Andy Murray is hoping his enforced absence from the French Open will prove a blessing in disguise at Queen's next week.
The world No 2 was forced to miss Roland Garros because of a back injury, ending a run of three straight grand slam final appearances.
But he will return to action at the Aegon Championships next week having been able to spend more time than usual practising on grass with coach Ivan Lendl.
Asked if missing Paris will help his chances at Queen's and - more importantly - Wimbledon, Murray said: "I hope so. That's the sort of attitude you need to take.
"I know after the French Open last year I took five or six days off and when I started practising again I felt really comfortable on the grass straight away and that isn't normally the case.
"Grass takes time to get used to. I've been on the grass for 10 days or so and that's probably a week longer than I would have had if I'd been at the French Open.
"It's more than I've had the past few years and I've been playing better and better each day in practice so hopefully it will turn out to be a blessing.
"I'll be short of match practice. I've done enough training over the last 10 days or so. I actually did a big training block after Monte Carlo so some of that should still be in there too so it's just matches that I'll need.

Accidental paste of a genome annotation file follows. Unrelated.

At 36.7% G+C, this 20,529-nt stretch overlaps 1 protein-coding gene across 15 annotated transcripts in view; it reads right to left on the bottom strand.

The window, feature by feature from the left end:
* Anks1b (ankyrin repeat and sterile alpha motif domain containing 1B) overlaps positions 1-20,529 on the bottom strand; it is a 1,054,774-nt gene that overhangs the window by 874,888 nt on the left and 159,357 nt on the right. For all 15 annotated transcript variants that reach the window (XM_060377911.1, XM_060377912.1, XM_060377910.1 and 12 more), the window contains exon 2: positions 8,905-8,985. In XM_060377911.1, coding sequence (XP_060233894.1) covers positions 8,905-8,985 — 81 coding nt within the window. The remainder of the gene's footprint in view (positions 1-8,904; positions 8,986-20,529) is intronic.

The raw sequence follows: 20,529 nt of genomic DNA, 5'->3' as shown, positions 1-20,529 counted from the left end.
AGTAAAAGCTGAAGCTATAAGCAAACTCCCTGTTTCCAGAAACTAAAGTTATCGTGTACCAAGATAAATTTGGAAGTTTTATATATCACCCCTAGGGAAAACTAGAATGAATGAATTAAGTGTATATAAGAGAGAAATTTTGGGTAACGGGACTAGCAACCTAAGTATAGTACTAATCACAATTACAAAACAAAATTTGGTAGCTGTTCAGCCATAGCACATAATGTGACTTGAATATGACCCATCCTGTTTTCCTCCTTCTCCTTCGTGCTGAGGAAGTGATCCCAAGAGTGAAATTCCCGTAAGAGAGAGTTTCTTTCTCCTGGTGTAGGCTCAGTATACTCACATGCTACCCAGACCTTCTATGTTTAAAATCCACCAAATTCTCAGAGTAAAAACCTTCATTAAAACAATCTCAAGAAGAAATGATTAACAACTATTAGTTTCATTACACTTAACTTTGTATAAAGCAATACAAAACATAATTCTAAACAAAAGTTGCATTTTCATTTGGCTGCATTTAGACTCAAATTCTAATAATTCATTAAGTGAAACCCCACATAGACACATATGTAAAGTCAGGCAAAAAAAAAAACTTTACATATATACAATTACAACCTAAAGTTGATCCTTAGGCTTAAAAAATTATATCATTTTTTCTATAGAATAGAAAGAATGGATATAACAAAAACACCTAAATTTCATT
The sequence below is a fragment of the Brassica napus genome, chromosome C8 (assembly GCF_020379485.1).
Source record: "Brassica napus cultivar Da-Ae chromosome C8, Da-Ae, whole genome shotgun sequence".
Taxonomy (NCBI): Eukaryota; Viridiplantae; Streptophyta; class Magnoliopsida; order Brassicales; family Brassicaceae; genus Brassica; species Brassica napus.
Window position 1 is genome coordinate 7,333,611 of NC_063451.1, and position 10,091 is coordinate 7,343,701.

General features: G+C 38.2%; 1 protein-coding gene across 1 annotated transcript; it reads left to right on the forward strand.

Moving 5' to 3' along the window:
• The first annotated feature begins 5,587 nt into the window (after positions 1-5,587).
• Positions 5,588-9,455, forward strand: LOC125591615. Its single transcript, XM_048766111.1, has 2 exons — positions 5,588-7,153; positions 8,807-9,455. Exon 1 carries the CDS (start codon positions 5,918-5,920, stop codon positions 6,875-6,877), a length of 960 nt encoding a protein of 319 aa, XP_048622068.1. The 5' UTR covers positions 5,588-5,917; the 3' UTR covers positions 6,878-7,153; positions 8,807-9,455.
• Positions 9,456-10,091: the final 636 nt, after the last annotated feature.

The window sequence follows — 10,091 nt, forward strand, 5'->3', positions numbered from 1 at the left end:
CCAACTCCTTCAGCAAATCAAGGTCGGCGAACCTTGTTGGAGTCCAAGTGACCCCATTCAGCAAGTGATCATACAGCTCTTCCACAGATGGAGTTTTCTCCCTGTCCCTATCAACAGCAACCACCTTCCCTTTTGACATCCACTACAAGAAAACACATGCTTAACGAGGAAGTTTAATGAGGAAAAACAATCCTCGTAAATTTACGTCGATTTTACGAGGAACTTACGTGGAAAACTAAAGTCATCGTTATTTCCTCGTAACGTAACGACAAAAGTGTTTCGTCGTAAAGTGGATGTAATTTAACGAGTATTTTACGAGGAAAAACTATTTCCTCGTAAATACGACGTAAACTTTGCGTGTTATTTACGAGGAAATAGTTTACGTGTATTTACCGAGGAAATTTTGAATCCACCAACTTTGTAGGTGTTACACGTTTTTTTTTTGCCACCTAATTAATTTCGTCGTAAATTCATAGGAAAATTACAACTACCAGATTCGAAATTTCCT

"Normally, coming from the clay court I'd be match-tough, just not used to the surface, whereas this year I won't be match tight but at least I'll have had 10 days on the grass.
"The conditions here are perfect. It's a great setting and the Centre Court is really, really good so it's perfect preparation. It's also got a lot of history this tournament so it's a nice one to win and do well at and I'll try and have a good run."
Murray will be joined at Queen's by fellow top-eight players Tomas Berdych, Juan Martin del Potro and Jo Wilfried Tsonga in a strong draw which also includes defending champion Marin Cilic and four-time winner Lleyton Hewitt.